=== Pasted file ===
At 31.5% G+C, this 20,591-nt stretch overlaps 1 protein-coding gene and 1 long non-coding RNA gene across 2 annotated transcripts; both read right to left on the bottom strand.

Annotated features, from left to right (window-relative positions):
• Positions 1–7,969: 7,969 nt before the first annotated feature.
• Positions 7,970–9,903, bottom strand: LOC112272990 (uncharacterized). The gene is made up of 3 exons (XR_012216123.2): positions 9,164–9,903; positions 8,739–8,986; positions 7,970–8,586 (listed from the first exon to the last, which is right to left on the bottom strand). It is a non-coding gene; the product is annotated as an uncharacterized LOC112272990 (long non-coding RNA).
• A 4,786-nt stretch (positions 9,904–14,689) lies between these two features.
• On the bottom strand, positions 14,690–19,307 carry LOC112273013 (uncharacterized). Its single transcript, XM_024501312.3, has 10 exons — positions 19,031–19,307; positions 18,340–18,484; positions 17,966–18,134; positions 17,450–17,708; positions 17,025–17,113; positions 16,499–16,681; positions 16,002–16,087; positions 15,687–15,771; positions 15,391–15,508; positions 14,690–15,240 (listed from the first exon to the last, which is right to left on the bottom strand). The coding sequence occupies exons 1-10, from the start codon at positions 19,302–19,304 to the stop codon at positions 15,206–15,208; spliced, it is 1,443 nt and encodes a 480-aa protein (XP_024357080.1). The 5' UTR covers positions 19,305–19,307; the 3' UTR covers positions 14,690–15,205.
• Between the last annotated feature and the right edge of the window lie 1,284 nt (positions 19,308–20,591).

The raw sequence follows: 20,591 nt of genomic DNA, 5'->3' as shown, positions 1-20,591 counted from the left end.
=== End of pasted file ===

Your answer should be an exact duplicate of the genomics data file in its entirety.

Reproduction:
At 31.5% G+C, this 20,591-nt stretch overlaps 1 protein-coding gene and 1 long non-coding RNA gene across 2 annotated transcripts; both read right to left on the bottom strand.

Annotated features, from left to right (window-relative positions):
• Positions 1–7,969: 7,969 nt before the first annotated feature.
• Positions 7,970–9,903, bottom strand: LOC112272990 (uncharacterized). The gene is made up of 3 exons (XR_012216123.2): positions 9,164–9,903; positions 8,739–8,986; positions 7,970–8,586 (listed from the first exon to the last, which is right to left on the bottom strand). It is a non-coding gene; the product is annotated as an uncharacterized LOC112272990 (long non-coding RNA).
• A 4,786-nt stretch (positions 9,904–14,689) lies between these two features.
• On the bottom strand, positions 14,690–19,307 carry LOC112273013 (uncharacterized). Its single transcript, XM_024501312.3, has 10 exons — positions 19,031–19,307; positions 18,340–18,484; positions 17,966–18,134; positions 17,450–17,708; positions 17,025–17,113; positions 16,499–16,681; positions 16,002–16,087; positions 15,687–15,771; positions 15,391–15,508; positions 14,690–15,240 (listed from the first exon to the last, which is right to left on the bottom strand). The coding sequence occupies exons 1-10, from the start codon at positions 19,302–19,304 to the stop codon at positions 15,206–15,208; spliced, it is 1,443 nt and encodes a 480-aa protein (XP_024357080.1). The 5' UTR covers positions 19,305–19,307; the 3' UTR covers positions 14,690–15,205.
• Between the last annotated feature and the right edge of the window lie 1,284 nt (positions 19,308–20,591).

The raw sequence follows: 20,591 nt of genomic DNA, 5'->3' as shown, positions 1-20,591 counted from the left end.